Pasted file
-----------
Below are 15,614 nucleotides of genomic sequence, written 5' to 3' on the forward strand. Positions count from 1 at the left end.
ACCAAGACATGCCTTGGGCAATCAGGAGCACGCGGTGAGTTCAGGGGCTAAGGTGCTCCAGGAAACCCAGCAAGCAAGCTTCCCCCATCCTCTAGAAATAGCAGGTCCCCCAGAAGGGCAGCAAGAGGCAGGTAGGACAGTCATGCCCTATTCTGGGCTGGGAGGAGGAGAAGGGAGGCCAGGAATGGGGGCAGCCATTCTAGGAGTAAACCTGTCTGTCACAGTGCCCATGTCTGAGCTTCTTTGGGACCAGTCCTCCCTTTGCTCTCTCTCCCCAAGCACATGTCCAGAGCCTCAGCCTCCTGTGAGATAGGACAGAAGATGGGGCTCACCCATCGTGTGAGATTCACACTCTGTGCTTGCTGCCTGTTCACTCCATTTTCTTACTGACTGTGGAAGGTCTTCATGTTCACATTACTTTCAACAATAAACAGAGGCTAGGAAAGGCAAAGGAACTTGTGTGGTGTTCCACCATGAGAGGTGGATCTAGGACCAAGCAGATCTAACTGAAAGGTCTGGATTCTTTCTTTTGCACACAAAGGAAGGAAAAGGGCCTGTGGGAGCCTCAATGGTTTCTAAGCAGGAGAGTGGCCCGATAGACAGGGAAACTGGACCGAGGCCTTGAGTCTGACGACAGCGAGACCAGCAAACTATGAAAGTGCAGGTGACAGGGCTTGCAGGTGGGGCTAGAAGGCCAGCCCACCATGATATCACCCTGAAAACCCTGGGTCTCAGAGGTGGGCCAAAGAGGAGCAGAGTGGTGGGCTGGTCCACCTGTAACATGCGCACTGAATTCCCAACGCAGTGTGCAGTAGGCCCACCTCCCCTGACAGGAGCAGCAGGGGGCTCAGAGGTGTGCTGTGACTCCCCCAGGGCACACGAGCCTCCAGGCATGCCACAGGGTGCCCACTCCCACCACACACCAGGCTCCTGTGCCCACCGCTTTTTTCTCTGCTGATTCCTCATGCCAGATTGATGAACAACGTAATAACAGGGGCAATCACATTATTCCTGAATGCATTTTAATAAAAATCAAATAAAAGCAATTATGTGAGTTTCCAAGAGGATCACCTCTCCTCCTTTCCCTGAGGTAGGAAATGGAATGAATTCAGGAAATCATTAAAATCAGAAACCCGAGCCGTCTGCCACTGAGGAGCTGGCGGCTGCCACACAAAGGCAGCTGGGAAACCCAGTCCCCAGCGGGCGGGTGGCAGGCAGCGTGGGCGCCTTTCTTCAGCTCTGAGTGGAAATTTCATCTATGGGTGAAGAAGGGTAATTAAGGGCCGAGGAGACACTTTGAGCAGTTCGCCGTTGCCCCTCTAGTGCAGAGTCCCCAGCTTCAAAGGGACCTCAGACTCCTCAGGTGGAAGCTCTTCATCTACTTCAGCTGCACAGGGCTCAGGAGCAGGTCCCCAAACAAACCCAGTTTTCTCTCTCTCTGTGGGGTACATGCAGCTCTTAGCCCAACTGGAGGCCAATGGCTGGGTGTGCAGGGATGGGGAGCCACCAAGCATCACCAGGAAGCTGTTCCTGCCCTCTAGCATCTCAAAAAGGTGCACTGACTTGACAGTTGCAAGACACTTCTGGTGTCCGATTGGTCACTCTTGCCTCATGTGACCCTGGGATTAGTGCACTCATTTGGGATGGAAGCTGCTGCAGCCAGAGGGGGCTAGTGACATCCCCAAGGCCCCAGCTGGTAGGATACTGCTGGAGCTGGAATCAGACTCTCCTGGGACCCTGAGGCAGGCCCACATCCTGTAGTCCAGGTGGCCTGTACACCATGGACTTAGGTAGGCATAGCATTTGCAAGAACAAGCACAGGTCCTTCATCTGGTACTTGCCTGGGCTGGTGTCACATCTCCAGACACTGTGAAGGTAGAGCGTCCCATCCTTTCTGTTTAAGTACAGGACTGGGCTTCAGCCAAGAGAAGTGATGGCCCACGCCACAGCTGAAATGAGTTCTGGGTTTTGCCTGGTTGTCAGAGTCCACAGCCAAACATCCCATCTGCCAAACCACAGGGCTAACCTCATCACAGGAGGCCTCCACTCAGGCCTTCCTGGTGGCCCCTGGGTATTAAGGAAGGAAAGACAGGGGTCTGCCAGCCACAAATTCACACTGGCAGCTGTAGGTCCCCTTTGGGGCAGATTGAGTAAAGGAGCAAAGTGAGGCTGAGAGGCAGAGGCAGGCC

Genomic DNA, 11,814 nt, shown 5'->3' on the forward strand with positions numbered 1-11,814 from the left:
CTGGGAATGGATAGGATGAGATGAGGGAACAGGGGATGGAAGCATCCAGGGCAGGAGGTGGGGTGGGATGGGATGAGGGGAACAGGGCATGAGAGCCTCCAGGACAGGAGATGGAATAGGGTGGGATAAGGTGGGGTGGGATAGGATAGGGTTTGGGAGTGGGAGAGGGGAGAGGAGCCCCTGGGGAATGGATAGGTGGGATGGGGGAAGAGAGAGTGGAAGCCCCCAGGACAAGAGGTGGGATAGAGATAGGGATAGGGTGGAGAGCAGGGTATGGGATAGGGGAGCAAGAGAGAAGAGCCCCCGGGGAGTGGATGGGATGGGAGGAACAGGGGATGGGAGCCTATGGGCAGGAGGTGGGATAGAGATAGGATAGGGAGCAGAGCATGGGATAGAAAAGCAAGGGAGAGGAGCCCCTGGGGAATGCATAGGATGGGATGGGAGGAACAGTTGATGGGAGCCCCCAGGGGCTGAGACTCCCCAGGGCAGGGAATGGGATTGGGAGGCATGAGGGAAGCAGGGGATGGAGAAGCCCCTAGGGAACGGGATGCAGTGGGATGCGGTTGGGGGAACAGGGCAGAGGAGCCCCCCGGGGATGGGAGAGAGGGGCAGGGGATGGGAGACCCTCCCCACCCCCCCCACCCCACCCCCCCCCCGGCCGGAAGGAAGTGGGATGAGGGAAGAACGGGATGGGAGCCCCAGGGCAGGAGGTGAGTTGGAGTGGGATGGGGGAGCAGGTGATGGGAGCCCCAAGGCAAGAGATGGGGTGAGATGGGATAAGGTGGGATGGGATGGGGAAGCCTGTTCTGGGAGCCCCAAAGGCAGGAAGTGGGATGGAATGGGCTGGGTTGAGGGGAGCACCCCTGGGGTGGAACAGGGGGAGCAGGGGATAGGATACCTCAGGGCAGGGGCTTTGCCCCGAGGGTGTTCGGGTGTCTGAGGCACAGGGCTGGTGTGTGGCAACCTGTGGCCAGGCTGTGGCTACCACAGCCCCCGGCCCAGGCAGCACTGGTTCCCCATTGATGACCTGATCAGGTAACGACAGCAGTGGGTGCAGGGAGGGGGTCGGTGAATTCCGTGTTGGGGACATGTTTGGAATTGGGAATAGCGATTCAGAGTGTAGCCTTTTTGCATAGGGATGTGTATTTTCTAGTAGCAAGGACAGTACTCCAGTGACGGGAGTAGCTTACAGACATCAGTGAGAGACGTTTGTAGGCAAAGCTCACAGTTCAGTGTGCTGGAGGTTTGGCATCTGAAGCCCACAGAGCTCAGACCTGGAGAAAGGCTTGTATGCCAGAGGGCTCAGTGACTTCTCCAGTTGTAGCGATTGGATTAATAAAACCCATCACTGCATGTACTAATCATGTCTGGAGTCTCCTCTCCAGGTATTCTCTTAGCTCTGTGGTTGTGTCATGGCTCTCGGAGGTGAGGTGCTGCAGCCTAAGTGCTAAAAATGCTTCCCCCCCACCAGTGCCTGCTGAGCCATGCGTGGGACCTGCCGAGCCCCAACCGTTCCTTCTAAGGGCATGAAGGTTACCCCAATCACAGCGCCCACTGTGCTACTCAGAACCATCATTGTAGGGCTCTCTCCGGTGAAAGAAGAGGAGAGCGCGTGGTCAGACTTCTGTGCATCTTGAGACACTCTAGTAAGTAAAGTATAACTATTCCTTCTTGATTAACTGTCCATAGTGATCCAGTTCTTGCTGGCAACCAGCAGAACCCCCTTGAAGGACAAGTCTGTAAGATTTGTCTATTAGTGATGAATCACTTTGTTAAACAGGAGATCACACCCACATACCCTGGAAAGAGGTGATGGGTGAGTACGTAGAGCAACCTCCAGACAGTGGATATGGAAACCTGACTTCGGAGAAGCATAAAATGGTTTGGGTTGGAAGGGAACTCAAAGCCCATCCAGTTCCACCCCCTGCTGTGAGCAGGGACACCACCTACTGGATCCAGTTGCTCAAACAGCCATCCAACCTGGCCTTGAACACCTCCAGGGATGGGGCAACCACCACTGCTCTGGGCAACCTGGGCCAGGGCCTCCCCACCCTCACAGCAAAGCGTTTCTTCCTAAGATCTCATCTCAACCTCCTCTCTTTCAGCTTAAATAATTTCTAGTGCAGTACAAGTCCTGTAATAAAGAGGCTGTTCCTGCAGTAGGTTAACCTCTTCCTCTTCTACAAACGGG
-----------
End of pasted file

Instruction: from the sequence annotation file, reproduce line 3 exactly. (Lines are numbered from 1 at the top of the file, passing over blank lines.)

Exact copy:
Genomic DNA, 11,814 nt, shown 5'->3' on the forward strand with positions numbered 1-11,814 from the left: